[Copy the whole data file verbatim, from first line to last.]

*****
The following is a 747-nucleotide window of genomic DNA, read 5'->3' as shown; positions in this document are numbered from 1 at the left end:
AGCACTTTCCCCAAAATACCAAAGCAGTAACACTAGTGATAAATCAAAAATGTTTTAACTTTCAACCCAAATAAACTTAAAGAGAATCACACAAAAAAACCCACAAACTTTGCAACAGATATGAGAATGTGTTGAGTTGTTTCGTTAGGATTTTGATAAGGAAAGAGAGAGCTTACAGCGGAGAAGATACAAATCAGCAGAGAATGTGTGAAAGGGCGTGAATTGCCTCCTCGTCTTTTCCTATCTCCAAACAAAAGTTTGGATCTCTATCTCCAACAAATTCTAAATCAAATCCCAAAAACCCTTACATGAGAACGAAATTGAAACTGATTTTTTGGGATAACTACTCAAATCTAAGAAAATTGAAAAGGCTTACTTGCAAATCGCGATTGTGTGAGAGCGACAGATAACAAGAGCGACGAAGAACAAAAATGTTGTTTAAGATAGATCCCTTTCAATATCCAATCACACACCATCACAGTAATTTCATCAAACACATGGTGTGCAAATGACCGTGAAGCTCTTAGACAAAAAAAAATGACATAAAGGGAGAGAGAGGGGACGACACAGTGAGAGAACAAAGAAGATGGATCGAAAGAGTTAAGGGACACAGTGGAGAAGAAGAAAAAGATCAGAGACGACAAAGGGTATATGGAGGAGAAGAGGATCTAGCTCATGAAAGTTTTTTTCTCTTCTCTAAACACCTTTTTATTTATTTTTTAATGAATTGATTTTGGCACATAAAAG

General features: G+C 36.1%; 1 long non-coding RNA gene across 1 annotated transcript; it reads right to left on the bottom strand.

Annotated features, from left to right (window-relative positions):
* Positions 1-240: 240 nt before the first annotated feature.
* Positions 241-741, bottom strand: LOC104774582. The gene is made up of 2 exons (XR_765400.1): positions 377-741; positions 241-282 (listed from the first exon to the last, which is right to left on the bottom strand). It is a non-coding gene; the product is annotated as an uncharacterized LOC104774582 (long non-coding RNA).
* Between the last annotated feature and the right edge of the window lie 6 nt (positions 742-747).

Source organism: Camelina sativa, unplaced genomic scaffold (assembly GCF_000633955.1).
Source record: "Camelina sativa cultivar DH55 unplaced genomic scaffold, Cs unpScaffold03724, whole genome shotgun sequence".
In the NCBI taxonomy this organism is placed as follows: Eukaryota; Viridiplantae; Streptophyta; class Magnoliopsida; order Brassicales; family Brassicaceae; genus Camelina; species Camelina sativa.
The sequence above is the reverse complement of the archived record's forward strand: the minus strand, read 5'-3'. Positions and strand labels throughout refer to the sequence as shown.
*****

The following is a 747-nucleotide window of genomic DNA, read 5'->3' as shown; positions in this document are numbered from 1 at the left end:
AGCACTTTCCCCAAAATACCAAAGCAGTAACACTAGTGATAAATCAAAAATGTTTTAACTTTCAACCCAAATAAACTTAAAGAGAATCACACAAAAAAACCCACAAACTTTGCAACAGATATGAGAATGTGTTGAGTTGTTTCGTTAGGATTTTGATAAGGAAAGAGAGAGCTTACAGCGGAGAAGATACAAATCAGCAGAGAATGTGTGAAAGGGCGTGAATTGCCTCCTCGTCTTTTCCTATCTCCAAACAAAAGTTTGGATCTCTATCTCCAACAAATTCTAAATCAAATCCCAAAAACCCTTACATGAGAACGAAATTGAAACTGATTTTTTGGGATAACTACTCAAATCTAAGAAAATTGAAAAGGCTTACTTGCAAATCGCGATTGTGTGAGAGCGACAGATAACAAGAGCGACGAAGAACAAAAATGTTGTTTAAGATAGATCCCTTTCAATATCCAATCACACACCATCACAGTAATTTCATCAAACACATGGTGTGCAAATGACCGTGAAGCTCTTAGACAAAAAAAAATGACATAAAGGGAGAGAGAGGGGACGACACAGTGAGAGAACAAAGAAGATGGATCGAAAGAGTTAAGGGACACAGTGGAGAAGAAGAAAAAGATCAGAGACGACAAAGGGTATATGGAGGAGAAGAGGATCTAGCTCATGAAAGTTTTTTTCTCTTCTCTAAACACCTTTTTATTTATTTTTTAATGAATTGATTTTGGCACATAAAAG

General features: G+C 36.1%; 1 long non-coding RNA gene across 1 annotated transcript; it reads right to left on the bottom strand.

Annotated features, from left to right (window-relative positions):
* Positions 1-240: 240 nt before the first annotated feature.
* Positions 241-741, bottom strand: LOC104774582. The gene is made up of 2 exons (XR_765400.1): positions 377-741; positions 241-282 (listed from the first exon to the last, which is right to left on the bottom strand). It is a non-coding gene; the product is annotated as an uncharacterized LOC104774582 (long non-coding RNA).
* Between the last annotated feature and the right edge of the window lie 6 nt (positions 742-747).

Source organism: Camelina sativa, unplaced genomic scaffold (assembly GCF_000633955.1).
Source record: "Camelina sativa cultivar DH55 unplaced genomic scaffold, Cs unpScaffold03724, whole genome shotgun sequence".
In the NCBI taxonomy this organism is placed as follows: Eukaryota; Viridiplantae; Streptophyta; class Magnoliopsida; order Brassicales; family Brassicaceae; genus Camelina; species Camelina sativa.
The sequence above is the reverse complement of the archived record's forward strand: the minus strand, read 5'-3'. Positions and strand labels throughout refer to the sequence as shown.